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SOLAR SCIENCE
Space Storm Could Black Out US East Coast for Two Years
by Karin Zeitvogel for RIA Novosti
Washington DC (RIA Novosti) Jun 12, 2013


File image.

Severe space "weather" can knock out satellite communications and GPS systems, expose space tourists and astronauts to dangerous levels of radiation, and even cause massive blackouts on Earth that could last up to two years, scientists and NASA officials warned.

A sun storm on the scale of one that happened in 1859, which was recorded by British brewer and amateur astronomer Richard Carrington, would potentially have sweeping consequences on huge population clusters in the United States, experts at the Space Weather Enterprise Forum said.

"The United States population that is at risk of an extended power outage from a Carrington-level storm is between 20-40 million, with an outage duration of possibly 16 days to one to two years," said Kathryn Sullivan, the first woman to walk in space and now the acting administrator of the National Oceanic and Atmospheric Administration (NOAA), which hosted Tuesday's conference.

"The highest risk of storm-induced outages of these magnitudes in the United States is between Washington DC and New York City," she said, citing a report released last month by global insurance giant Lloyd's of London, which urged businesses to "think about their exposure to space weather."

"Space weather is not science fiction, it is an established fact," the Lloyds report said.

Space storms do have their hidden plusses: the Northern Lights, or aurora borealis, are a by-product of a storm in space. The super-storm of 1859 caused skies as far south as the Hawaiian Islands and Panama to erupt in red, green and purple auroras "so brilliant that newspapers could be read as easily as in daylight," NASA says on its website.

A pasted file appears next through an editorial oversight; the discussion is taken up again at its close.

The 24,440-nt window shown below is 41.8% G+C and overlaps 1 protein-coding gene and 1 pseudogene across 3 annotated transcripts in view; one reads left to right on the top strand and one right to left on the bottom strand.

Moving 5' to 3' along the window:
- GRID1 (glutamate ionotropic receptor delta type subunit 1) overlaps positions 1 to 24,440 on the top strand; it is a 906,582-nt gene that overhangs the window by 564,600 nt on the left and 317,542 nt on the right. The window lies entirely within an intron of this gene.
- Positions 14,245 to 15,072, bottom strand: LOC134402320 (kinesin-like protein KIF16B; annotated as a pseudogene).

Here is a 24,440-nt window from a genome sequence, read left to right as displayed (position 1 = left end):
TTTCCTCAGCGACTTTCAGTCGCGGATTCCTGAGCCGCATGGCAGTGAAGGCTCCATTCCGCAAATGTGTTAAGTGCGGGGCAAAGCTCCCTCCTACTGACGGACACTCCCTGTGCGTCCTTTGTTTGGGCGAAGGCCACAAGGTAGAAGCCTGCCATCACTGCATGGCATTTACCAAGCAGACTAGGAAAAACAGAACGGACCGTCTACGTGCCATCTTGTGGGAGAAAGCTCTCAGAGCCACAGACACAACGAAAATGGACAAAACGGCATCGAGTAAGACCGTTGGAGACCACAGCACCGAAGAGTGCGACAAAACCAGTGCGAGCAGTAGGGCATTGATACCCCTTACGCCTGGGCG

But the Carrington super-storm also sent a mammoth cloud of charged particles and detached magnetic loops - a "coronal mass ejection" - crashing into Earth's magnetic field, where it caused a geomagnetic storm that severely disrupted the telegraph system, which in the late 1800s was communications' equivalent of the Internet today.

"Spark discharges shocked telegraph operators and set the telegraph paper on fire. Even when telegraphers disconnected the batteries powering the lines, aurora-induced electric currents in the wires still allowed messages to be transmitted," NASA says.

An event on a similar scale today could cripple communications, said Sullivan.

"Our dependence on sophisticated electronics technology for almost everything we do today has introduced a new vulnerability into our societies," she said.

"We can't prevent space weather from happening but we can become more resilient to it," including by improving our capacity to accurately predict space weather events, taking steps to lessen the blow from space storms, and recovering better and faster when a space storm does hit.

Space weather is "one of six potential emergency scenarios in the upcoming shortlist of White House National Exercise Programs for 2013-14," Sullivan said, referring to training exercises that test the readiness of the United States to face various crisis scenarios.

The United States is also working with international partners to improve global readiness for the next big space storm, said NASA Administrator Charles Bolden, who next week will take part in the 56th session on the United Nations Committee on the Peaceful Uses of Outer Space, due to be held in Vienna, Austria.

The UN committee this year, for the first time, recognized space weather caused by solar activity as "a concern on par with close, approaching asteroids," Bolden said.

NASA is also collaborating with the European Space Agency on its Solar Orbiter mission, which aims to "brave the fierce heat" and study the sun from "closer than ever before," Bolden said, stressing that space weather, like terrestrial weather, "is a problem that crosses all borders."

Source: RIA Novosti

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